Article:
Follow TV Tropes


Pop-Culture Pun Episode Title

Go To
Whaddaya mean, "that sounds familiar?"

Judy: Yeah, that's right... Dr. Gary was gonna take my braces off. Have you seen the movie Face/Off? Well, this rhymes with that. This was Brace/Off.
Crispin: Yes! My favorite kind of story is one that rhymes with another, unrelated story.

A Sub-Trope of Pun-Based Title which applies to individual episode titles, where the pun is based upon some element of popular culture, such as the title of a film, book or song. Catchphrases, song lyrics, adages and colloquialisms can also be riffed on.

Also a sub-trope of Idiosyncratic Episode Naming. This trope also highly overlaps with Shout-Out. Related to Literary Allusion Title and can sometimes overlap.

Often a sign of a Whole-Plot Reference; indeed, many of the subtropes listed on that page (like Charlie and the Chocolate Parody) are examples themselves.


    open/close all folders 

    Anime & Manga 
  • Most episodes of the English dub of Pokémon: The Series (the first ones had quite expository titles). Including one that includes a pun based on the Japanese name of a character. (Barry's Busting Out All Over)

    Asian Animation 


    Comic Books 

    Fan Works 


    Live-Action TV 
  • Adventures in Wonderland had a lot of punny titles. Such as "From Hare to Eternity" (From Here to Eternity), "Through the Looking Glasses" (Through the Looking Glass), "The Grape juice of Wrath" (The Grapes of Wrath) to name a few.
  • Workaholics does this frequently, usually combining a normal phrase with something else. For example "The Business Trip", in which Ders goes on a business trip with Alice, and then they all trip on acid. "Temp-tress", when the guys are tempted by an attractive office temp, "Model Kombat", "True Dromance" and plenty more.
  • Diagnosis: Murder episode name "Write, She Murdered" is a play on the series title Murder, She Wrote.
  • Many episodes of the Syfy series Eureka, especially in the third season. ("Bad to the Drone," "Show Me the Mummy," "Best in Faux.")
  • Farscape did it a lot also, such as "John Quixote," "I Shrink Therefore I Am" and "Bringing Home The Beacon".
  • The Foreign Affairs (1966) episode, "One of Our Islands is Missing" is a play on the film One of Our Aircraft Is Missing.
  • Gossip Girl except for the pilot and the finale which is "New York, I Love You XOXO", every episode title is a pun based on a movie name.
  • CSI-verse:
    • CSI has episodes entitled "Scuba Doobie-Doo," "Fur and Loathing," "Grissom vs. the Volcano," and "Eleven Angry Jurors," just to name a few.
    • CSI: Miami has "Freaks and Tweaks" and "Not Landing" for starters, plus a few to their own show and theme song: "Miami, We Have a Problem," "CSI: My Nanny," and "Won't Get Fueled Again."
    • Not to be outdone, CSI: NY gives us "Oedipus Hex," "A Daze of Wine and Roaches," "One Wedding and a Funeral," and "Blood Actually," among others.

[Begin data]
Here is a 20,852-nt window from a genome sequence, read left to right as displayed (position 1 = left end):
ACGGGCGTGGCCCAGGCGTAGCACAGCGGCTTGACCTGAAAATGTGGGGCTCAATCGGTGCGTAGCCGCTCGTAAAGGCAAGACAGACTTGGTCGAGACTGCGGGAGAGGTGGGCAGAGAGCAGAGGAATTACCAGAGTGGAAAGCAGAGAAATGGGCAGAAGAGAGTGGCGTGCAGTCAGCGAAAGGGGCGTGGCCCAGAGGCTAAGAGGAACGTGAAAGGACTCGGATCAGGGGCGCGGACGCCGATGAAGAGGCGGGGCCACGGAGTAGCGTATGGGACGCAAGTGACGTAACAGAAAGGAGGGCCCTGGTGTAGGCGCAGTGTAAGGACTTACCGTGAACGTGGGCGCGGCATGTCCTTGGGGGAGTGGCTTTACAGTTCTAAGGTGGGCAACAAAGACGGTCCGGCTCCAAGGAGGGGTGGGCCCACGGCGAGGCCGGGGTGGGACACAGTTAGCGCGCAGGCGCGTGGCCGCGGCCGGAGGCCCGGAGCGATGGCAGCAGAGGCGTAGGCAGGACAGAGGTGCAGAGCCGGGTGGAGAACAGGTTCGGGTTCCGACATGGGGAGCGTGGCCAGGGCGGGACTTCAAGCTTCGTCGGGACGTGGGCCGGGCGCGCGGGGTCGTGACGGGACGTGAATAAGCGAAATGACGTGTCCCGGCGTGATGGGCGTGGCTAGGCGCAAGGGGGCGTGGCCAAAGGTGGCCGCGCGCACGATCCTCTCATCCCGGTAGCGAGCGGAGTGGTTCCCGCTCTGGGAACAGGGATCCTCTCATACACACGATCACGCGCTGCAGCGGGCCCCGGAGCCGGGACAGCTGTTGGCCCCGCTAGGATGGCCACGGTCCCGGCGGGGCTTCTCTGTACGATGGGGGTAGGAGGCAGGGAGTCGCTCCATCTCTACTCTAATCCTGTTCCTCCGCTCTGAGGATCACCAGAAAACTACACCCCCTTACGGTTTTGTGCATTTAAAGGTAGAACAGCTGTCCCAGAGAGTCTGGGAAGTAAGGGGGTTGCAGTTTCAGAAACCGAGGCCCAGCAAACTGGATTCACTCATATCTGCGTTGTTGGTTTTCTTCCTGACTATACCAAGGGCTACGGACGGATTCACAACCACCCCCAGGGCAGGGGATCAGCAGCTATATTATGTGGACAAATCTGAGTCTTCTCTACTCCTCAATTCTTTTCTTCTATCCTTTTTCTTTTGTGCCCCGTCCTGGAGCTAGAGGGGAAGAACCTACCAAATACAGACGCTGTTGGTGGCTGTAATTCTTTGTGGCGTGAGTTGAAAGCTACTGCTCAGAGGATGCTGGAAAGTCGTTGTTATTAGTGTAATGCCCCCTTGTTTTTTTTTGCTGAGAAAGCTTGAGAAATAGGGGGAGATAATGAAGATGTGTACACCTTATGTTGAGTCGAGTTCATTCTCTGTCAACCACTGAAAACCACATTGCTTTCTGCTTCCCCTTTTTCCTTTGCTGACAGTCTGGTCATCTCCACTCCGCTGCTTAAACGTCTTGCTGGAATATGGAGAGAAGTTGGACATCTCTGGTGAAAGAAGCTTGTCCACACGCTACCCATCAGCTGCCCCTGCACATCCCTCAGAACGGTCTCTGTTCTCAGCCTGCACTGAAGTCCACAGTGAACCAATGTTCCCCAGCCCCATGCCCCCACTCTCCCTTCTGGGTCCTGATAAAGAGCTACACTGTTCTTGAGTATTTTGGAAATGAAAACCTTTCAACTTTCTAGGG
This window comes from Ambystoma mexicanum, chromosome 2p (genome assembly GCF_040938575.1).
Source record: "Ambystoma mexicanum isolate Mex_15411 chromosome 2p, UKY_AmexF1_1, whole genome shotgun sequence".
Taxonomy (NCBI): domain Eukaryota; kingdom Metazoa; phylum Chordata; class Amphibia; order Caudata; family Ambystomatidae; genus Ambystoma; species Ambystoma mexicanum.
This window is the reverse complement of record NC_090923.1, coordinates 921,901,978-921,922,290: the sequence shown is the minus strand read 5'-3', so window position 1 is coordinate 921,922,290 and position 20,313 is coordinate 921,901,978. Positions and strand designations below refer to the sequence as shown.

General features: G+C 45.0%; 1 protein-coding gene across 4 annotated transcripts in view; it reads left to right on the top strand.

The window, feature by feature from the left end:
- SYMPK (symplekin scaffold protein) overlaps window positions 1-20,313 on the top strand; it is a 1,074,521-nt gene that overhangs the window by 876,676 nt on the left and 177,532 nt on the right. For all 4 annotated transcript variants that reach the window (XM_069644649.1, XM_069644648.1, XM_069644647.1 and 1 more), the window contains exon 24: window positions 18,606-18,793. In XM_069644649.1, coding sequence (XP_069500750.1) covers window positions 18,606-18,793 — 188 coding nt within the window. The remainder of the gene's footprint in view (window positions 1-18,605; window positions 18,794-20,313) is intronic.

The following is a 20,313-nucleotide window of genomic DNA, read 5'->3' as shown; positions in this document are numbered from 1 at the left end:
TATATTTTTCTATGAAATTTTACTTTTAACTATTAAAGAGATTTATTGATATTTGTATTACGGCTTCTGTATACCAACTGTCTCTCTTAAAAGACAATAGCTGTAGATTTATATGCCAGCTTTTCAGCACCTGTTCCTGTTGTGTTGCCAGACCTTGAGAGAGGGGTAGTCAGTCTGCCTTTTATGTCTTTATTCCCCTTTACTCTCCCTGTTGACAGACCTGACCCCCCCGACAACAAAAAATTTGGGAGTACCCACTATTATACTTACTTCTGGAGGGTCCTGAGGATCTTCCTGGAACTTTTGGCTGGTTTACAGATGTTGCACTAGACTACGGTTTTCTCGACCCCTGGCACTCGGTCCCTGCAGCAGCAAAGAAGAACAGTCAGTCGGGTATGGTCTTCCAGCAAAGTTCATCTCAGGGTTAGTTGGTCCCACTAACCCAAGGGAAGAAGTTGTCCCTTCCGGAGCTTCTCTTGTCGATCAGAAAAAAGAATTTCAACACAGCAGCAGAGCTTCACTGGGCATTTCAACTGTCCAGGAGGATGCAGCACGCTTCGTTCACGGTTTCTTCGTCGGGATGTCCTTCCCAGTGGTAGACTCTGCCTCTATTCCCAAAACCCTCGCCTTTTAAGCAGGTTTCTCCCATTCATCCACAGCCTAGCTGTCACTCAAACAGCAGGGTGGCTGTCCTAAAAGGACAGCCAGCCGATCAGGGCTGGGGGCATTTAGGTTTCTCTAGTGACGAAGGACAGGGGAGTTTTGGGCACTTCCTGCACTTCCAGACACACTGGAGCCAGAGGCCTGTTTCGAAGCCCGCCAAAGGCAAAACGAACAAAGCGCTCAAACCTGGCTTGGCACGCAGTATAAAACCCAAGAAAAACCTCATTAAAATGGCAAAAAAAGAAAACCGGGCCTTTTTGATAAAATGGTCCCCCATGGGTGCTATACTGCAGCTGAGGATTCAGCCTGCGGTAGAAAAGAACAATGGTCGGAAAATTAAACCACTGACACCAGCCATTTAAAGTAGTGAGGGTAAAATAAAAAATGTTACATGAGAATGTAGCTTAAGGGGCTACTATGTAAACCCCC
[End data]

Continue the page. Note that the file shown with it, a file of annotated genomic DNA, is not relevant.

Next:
• CSI: Cyber gets in on the act with "URL, Interrupted" and "Gone in 6 Seconds."
  • The X-Files:
    • "The Unnatural" is a reference to The Natural.
    • "Post-Modern Prometheus" is a reference to Frankenstein's subtitle "The Modern Prometheus".
  • Quantum Leap (2022) has an episode called Ben, Interrupted, a reference to Girl, Interrupted.
  • Shine a Light:

    Video Games 


    Web Original 

    Western Animation 
  • A lot of the episode titles in Ready Jet Go!, especially those in Season 2, are references to vintage popular culture. Just some of them are "My Fair Jet", "From Pluto With Love", "Magnet, PI", "Pet Sounds", etc.
  • Rocky and Bullwinkle made use of pop culture pun titles with their episode titles. Among them were "Visit to a Small Panic" (the movie "Visit to a Small Planet"), "This Goon For Higher" ("This Gun For Hire"), "Pantomime Quisling" (TV show "Pantomime Quiz") and "Mourning Becomes Electra-cuted" (the book "Mourning Becomes Electra").
  • Every episode of Special Agent Oso is a pun on a James Bond movie.
  • A large number of The Simpsons are puns on other works of fiction, often ones completely irrelevant to the episode's plot. Often they'll play on Homer's catchphrase "d'oh", but in keeping with the writers having originally called it an "annoyed grunt," it sometimes intimated thus — hence "Simpsoncalifragilisticexpiala(Annoyed Grunt)cious," "E-I-E-I-(Annoyed Grunt)" and "I, (Annoyed Grunt)-bot."
  • South Park:
  • Uncle Grandpa has the episode "Big in Japan", whose title comes from a Alphaville song.
  • Gravity Falls has a few, including "The Hand that Rocks the Mabel" (The Hand that Rocks the Cradle), "The Time Traveler's Pig" (The Time Traveler's Wife), "Soos and the Real Girl" (Lars and the Real Girl), "Little Gift Shop of Horrors" (Little Shop of Horrors), and "The Stanchurian Candidate" (The Manchurian Candidate).
  • Nearly every episode outside the half-hour specials of The Loud House has this, though it has become less common in later seasons. Some specific examples include "Pulp Friction" and "Breaking Dad".
  • Too many to list with Rick and Morty, it usually involves titles of movies or some other media and forcing in Rick and Morty into the title.
  • Let's Go Luna!: The episode "The Kabaddi Kid" has a title referencing The Karate Kid.
  • Wunschpunsch has an episode named "Car Wars".


Video Example(s):



The title is a pun of Face/Off, which Judy lampshades and does a Title Drop when explaining to her friend.

How well does it match the trope?

5 (1 votes)

Example of:

Main / PopCulturePunEpisodeTitle

Media sources: